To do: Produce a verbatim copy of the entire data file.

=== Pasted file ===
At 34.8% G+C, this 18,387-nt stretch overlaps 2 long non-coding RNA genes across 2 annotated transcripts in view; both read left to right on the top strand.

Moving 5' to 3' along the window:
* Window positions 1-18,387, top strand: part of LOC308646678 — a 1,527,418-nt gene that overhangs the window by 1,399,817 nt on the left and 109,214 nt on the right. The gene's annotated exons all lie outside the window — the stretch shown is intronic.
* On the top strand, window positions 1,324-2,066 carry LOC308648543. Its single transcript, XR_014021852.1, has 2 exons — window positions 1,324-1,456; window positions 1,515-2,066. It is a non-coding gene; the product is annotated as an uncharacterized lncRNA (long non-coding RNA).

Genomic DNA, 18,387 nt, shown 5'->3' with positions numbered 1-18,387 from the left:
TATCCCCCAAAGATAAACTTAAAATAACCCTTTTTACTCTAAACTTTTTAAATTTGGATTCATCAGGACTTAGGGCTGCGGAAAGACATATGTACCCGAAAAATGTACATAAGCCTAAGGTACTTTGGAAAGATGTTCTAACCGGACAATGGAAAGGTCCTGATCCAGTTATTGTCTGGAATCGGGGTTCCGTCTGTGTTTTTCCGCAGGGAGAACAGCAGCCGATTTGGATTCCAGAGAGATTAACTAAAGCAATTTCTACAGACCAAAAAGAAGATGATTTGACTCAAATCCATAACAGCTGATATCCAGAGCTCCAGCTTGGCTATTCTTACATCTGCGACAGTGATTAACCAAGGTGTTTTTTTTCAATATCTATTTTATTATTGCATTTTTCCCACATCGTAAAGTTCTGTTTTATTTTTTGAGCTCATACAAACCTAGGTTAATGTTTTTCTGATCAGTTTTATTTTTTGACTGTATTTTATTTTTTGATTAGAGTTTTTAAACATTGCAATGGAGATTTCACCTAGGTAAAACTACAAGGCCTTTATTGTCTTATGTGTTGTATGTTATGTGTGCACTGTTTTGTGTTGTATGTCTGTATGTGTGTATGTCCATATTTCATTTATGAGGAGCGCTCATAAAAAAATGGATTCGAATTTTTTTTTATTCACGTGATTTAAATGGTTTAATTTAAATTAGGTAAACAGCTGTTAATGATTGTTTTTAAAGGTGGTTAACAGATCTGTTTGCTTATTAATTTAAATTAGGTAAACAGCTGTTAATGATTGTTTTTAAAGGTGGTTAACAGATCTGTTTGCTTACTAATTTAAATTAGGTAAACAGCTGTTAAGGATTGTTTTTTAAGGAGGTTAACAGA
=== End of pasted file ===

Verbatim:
At 34.8% G+C, this 18,387-nt stretch overlaps 2 long non-coding RNA genes across 2 annotated transcripts in view; both read left to right on the top strand.

Moving 5' to 3' along the window:
* Window positions 1-18,387, top strand: part of LOC308646678 — a 1,527,418-nt gene that overhangs the window by 1,399,817 nt on the left and 109,214 nt on the right. The gene's annotated exons all lie outside the window — the stretch shown is intronic.
* On the top strand, window positions 1,324-2,066 carry LOC308648543. Its single transcript, XR_014021852.1, has 2 exons — window positions 1,324-1,456; window positions 1,515-2,066. It is a non-coding gene; the product is annotated as an uncharacterized lncRNA (long non-coding RNA).

Genomic DNA, 18,387 nt, shown 5'->3' with positions numbered 1-18,387 from the left:
TATCCCCCAAAGATAAACTTAAAATAACCCTTTTTACTCTAAACTTTTTAAATTTGGATTCATCAGGACTTAGGGCTGCGGAAAGACATATGTACCCGAAAAATGTACATAAGCCTAAGGTACTTTGGAAAGATGTTCTAACCGGACAATGGAAAGGTCCTGATCCAGTTATTGTCTGGAATCGGGGTTCCGTCTGTGTTTTTCCGCAGGGAGAACAGCAGCCGATTTGGATTCCAGAGAGATTAACTAAAGCAATTTCTACAGACCAAAAAGAAGATGATTTGACTCAAATCCATAACAGCTGATATCCAGAGCTCCAGCTTGGCTATTCTTACATCTGCGACAGTGATTAACCAAGGTGTTTTTTTTCAATATCTATTTTATTATTGCATTTTTCCCACATCGTAAAGTTCTGTTTTATTTTTTGAGCTCATACAAACCTAGGTTAATGTTTTTCTGATCAGTTTTATTTTTTGACTGTATTTTATTTTTTGATTAGAGTTTTTAAACATTGCAATGGAGATTTCACCTAGGTAAAACTACAAGGCCTTTATTGTCTTATGTGTTGTATGTTATGTGTGCACTGTTTTGTGTTGTATGTCTGTATGTGTGTATGTCCATATTTCATTTATGAGGAGCGCTCATAAAAAAATGGATTCGAATTTTTTTTTATTCACGTGATTTAAATGGTTTAATTTAAATTAGGTAAACAGCTGTTAATGATTGTTTTTAAAGGTGGTTAACAGATCTGTTTGCTTATTAATTTAAATTAGGTAAACAGCTGTTAATGATTGTTTTTAAAGGTGGTTAACAGATCTGTTTGCTTACTAATTTAAATTAGGTAAACAGCTGTTAAGGATTGTTTTTTAAGGAGGTTAACAGA